When I open a
.docx file containing Mathematica graphs on a computer without Mathematica software installed, the graphs look corrupted. For example,
FrameLabel looks differently. How can I keep these graphs looking as they were originally on a computer without Mathematica?
When I open a
It's probably easier to use Edit -> Copy As -> Bitmap from the menubar. Changing the magnification of the notebook will change the size of the image that gets sent to the clipboard
There's likely a better answer out there, but I use a hack of the SEUploader to do this.
This is the relevant section (the original function name is
To use, execute the code, and a very small palette will appear. Highlight the cell you want to copy and click the "clip" button in the palette. Paste away.
Note: I do use this function blindly; I don't understand all the ins and outs. @Szabolics can perhaps chime in and suggest why this is a good/bad idea.
You create metafiles every time when you copy graphics from Mathematica FrontEnd and paste it in MS Word because it is native format for exchanging vector graphics under Windows. So your question is actually about corrupted metafiles in MS Word document opened on a machine without Mathematica fonts installed. This behavior is expected because unlike PDF and EPS formats metafiles do not allow font embedding.
In the case when you cannot simply install Mathematica fonts on another machine you can preliminarily convert all the glyphs to outlines in Mathematica before exporting. The simplest way is to apply the following function to the whole graph:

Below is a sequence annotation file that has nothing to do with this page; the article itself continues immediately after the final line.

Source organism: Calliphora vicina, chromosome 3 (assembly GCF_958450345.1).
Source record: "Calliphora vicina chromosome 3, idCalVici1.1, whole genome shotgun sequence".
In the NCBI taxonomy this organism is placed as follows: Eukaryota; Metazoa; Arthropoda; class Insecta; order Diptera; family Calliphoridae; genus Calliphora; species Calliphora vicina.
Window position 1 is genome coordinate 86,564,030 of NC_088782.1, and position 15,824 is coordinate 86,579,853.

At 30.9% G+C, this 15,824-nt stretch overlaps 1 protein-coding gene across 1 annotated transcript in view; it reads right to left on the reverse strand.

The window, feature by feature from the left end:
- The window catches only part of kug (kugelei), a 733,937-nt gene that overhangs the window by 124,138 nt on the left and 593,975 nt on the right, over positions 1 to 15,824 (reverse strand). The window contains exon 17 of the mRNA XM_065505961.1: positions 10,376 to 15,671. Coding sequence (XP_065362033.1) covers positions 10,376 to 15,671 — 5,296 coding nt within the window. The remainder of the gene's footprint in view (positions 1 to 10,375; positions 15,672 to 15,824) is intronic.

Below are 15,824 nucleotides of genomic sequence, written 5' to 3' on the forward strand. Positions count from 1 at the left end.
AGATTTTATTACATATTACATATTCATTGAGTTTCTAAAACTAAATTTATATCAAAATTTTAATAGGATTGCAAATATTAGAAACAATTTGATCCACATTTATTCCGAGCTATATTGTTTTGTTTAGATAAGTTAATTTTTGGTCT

The disadvantage of this approach is that all the glyphs will be outlined, not only glyphs from Mathematica fonts.
If your problem is just
Another alternative is to insert in the Word document not a metafile (which you do by default by selecting graphics in the FrontEnd, copying and pasting it in MS Word) but an EPS vector image with Mathematica fonts embedded in it. It is slightly more difficult because Mathematica's EPS export is rudimentary and you will need to
If you are concerned mainly with on-screen appearance or the above methods give unsatisfactory results you always can revert to good old raster image format as described in the other answer. Here is a modification of that palette which copies graphics with target width of 1000 pixels:
Note however that due to abundance of bugs and shortcomings in the current implementation of Mathematica's graphical functionality sometimes increasing resolution results in significant changes in the appearance of graphics (see this answer for discussion). It is often preferred to
The simplest way to copy notebook's content to MS Word while preserving original appearance is to copy as
You may find setting this font option improves the appearance in Word:-